Steam, giving us 900 demos was a terrible idea

I used to be a hoarder of demo discs. When I was a bit shorter and lot less grey than I am now, I snatched up any magazine offering some slices of impending games—hardly a cheap habit, but cheaper than the full thing—and played them to exhaustion. I would have slept on them if the cases had been comfy enough. 

These demos were how I kept my enthusiasm up during those long, dry spells between birthdays and Christmases where I could only dream about new games. Now I have too many games, which I could never have imagined, but there’s still something tantalising about demos, especially collections of them.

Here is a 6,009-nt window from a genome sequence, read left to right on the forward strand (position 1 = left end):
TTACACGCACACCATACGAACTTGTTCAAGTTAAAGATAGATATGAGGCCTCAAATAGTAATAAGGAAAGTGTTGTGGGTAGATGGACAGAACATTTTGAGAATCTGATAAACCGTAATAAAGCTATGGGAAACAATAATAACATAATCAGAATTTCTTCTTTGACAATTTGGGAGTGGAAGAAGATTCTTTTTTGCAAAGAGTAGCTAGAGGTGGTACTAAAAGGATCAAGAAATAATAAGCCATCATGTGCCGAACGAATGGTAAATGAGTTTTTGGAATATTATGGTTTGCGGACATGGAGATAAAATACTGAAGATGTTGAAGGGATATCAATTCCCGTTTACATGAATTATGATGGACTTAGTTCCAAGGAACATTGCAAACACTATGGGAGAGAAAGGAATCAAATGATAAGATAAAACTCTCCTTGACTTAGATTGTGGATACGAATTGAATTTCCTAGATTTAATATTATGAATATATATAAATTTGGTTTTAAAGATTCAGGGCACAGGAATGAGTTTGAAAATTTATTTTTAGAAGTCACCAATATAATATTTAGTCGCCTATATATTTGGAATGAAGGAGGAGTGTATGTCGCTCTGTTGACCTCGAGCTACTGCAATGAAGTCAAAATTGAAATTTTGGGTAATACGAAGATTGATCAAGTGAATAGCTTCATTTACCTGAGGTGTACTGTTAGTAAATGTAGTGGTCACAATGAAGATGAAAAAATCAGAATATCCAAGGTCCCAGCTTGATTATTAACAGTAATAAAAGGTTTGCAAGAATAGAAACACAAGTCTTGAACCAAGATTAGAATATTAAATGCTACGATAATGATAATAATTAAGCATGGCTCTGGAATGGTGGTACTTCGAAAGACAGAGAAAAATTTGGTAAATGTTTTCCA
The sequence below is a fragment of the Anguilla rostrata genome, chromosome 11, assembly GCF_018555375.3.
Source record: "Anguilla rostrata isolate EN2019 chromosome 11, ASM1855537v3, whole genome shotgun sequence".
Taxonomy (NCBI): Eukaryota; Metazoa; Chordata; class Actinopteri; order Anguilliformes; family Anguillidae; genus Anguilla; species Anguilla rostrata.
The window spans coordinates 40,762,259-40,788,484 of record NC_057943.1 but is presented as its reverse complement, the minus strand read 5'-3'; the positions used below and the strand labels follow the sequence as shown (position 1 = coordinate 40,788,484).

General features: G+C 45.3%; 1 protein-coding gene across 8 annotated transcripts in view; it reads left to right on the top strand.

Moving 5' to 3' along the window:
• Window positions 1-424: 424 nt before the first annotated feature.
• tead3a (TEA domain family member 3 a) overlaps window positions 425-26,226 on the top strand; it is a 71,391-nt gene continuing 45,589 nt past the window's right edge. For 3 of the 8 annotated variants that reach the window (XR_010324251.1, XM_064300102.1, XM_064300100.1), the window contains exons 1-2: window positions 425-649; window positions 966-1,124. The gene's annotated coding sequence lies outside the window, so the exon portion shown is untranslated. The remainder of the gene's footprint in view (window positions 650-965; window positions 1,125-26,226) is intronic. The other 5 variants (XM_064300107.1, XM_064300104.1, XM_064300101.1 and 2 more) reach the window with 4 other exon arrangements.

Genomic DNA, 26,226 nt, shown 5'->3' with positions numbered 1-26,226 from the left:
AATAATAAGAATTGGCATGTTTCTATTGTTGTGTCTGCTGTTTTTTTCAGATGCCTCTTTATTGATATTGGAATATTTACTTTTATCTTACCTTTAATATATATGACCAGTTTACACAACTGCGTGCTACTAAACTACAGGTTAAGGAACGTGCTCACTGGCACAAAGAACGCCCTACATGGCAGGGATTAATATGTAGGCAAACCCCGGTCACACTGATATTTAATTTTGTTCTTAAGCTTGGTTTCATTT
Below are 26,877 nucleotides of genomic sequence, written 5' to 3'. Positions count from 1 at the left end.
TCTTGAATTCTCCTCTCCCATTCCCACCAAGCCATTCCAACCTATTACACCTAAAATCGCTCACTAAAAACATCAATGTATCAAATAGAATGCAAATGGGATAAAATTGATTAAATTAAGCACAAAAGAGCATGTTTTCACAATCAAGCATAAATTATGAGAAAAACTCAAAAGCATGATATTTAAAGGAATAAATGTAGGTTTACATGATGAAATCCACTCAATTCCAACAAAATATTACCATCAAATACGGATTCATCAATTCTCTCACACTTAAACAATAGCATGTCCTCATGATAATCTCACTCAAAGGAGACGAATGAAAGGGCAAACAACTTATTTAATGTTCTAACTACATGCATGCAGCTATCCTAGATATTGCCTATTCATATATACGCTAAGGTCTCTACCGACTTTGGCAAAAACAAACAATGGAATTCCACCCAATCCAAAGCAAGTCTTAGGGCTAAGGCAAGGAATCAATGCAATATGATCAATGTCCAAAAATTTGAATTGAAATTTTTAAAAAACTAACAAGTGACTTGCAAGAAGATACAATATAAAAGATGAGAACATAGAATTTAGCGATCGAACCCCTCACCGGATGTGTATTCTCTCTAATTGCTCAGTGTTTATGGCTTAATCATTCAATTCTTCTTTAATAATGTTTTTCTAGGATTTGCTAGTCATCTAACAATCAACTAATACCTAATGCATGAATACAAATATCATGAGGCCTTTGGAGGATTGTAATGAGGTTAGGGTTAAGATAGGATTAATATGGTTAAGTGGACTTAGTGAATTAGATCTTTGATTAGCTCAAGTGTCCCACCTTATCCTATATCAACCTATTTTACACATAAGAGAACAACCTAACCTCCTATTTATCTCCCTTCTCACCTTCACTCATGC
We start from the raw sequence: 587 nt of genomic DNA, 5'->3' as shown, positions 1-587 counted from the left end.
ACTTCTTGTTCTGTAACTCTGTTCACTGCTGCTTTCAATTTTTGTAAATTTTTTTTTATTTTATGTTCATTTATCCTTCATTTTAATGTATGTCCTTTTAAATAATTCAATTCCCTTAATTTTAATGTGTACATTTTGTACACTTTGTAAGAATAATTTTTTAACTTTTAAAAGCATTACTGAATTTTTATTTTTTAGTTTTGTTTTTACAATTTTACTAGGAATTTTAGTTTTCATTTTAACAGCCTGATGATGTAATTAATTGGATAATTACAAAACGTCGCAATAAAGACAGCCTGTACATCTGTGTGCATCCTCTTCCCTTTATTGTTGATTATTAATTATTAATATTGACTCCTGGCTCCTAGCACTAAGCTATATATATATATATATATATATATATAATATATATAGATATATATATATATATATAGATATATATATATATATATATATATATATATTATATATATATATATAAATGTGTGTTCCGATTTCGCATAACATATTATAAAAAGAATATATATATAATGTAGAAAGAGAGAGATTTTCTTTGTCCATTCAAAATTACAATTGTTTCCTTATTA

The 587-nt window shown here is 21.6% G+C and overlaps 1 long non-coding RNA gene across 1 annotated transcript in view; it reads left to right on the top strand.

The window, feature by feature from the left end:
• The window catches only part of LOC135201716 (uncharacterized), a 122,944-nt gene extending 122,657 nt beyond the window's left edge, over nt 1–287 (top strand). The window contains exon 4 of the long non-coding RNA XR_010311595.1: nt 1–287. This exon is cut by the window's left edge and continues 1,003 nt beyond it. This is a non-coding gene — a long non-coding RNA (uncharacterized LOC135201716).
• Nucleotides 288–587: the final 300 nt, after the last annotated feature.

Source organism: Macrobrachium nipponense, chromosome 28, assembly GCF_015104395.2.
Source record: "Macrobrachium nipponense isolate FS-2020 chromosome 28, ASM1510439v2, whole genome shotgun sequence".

Demo discs are long gone, and for a time it looked like demos had been supplanted by betas and early access phases. They’re everywhere again, however, and there are even groups of devs trying to capture the magic of the old discs with oddities like Haunted PS1 Demo Disc, a digital anthology of horror games. 

I made a solid attempt to get into Everspace 2, but the 899 other demos were a bit distracting.  (Image credit: Rockfish Games)

With developers unable to use E3, Gamescom and other events to show people what they’ve been working on, more and more have been using demos as an alternative. No queues, no (or at least fewer) awkward presentations, you don’t have to go to a convention centre—clearly we should do this every year. But only if Steam chills the hell out. 

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